The Organization for the Prohibition of Chemical Weapons (OPCW) has sent a British fact-finding mission to Turkey to investigate last week’s suspected gas attack in Syria, informed sources say.
The sources told Reuters on Thursday that the British delegation was tasked with collecting bio-metric samples and interviewing survivors of the April 4 purported chemical attack on the town of Khan Shaykhun in Syria’s Idlib Province that killed at least 87 people.
Western countries rushed to blame the government of Syrian President Bashar al-Assad for the incident without providing any evidence to support their accusation.
However, Damascus categorically denied the allegation, saying its airstrike had targeted a depot, where terrorists stored chemical weapons.
Using the incident as a pretext, US cruise missiles hit Shayrat Airfield in Syria’s Homs Province on April 7, killing 15 people and causing material damage. Washington claimed that the airbase was the origin of the alleged chemical attack in Khan Shaykhun.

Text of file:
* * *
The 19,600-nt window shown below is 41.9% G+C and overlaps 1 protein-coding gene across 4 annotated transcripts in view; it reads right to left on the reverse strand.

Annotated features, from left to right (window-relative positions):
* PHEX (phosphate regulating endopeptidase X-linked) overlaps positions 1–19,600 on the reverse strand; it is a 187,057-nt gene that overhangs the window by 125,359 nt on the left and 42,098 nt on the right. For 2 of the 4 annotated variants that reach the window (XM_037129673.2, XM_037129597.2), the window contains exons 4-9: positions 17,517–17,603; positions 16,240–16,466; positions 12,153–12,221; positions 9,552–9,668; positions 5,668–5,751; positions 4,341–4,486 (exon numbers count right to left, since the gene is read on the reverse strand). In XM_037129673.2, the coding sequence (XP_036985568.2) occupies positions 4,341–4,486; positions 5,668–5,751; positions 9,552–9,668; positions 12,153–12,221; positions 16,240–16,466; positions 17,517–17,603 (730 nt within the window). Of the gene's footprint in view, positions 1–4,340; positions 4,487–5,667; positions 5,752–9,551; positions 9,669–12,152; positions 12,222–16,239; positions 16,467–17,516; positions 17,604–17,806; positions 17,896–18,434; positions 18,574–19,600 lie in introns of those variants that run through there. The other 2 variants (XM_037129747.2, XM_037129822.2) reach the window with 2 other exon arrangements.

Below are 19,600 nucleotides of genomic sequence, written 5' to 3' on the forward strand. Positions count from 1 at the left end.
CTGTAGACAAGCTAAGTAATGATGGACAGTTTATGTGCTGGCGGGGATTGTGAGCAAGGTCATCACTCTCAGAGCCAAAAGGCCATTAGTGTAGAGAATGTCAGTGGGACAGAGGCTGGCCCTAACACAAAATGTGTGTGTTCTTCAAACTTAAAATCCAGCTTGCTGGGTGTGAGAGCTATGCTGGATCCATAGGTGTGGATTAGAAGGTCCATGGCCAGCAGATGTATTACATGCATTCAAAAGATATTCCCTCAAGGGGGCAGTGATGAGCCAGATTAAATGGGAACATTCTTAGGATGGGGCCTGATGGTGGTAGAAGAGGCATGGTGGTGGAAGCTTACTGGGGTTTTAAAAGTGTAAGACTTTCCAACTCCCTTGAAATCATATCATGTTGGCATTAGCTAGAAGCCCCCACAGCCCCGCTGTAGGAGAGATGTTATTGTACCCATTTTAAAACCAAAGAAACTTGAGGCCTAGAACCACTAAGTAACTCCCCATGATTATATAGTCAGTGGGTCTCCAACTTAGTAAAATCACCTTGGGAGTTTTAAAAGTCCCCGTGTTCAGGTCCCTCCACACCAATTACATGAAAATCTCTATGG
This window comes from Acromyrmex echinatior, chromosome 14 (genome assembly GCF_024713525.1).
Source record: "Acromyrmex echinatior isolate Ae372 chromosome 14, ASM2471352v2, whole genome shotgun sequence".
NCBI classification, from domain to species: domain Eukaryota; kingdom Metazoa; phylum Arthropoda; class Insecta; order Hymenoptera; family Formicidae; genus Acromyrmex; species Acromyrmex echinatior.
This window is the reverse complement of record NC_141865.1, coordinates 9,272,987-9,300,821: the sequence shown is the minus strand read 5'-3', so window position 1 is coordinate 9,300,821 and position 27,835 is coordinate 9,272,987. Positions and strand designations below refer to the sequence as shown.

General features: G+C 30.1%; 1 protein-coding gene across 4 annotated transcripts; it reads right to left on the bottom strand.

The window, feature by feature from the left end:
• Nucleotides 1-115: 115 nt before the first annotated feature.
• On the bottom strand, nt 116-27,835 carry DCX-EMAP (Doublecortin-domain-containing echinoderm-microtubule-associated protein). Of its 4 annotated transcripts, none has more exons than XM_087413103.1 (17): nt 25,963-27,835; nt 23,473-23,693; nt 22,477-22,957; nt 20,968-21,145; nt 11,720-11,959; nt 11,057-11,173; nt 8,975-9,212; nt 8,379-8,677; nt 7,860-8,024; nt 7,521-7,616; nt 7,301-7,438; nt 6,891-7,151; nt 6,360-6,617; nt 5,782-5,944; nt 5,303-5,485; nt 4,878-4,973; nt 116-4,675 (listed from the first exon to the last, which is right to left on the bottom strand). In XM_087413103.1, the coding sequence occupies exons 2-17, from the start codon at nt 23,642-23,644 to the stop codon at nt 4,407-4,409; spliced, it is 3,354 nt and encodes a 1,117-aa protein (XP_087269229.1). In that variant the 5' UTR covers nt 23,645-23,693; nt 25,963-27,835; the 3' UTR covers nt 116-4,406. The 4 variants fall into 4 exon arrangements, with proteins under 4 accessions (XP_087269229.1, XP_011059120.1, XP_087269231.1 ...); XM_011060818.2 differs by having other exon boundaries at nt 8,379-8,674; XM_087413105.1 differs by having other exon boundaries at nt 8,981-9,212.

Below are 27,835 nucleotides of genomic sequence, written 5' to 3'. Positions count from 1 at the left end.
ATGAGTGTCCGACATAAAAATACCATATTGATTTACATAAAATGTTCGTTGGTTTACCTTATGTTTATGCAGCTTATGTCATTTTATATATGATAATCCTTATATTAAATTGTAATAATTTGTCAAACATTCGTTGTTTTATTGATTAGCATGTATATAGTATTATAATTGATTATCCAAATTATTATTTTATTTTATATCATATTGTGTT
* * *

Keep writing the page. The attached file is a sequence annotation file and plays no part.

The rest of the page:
During a special session at the OPCW in The Hague, the fact-finding team said samples taken from the poison gas site in Idlib tested positive for the nerve agent sarin.
"UK scientists have analyzed samples taken from Khan Shaykhun. These have tested positive for the nerve agent sarin, or a sarin-like substance," it added.
The OPCW's mission will determine whether chemical weapons were used in Khan Shaykhun, but is not mandated to assign blame.
The findings of the OPCW's team, which are expected in 3-4 weeks, will be passed to a joint United Nations-OPCW probe tasked with identifying individuals or institutions responsible for using chemical weapons.
On Wednesday, Moscow vetoed a Western-proposed UN Security Council resolution, criticized by Russia's UN Ambassador Vladimir Safronkov for pre-judging that the Syrian government was behind the April 4 attack.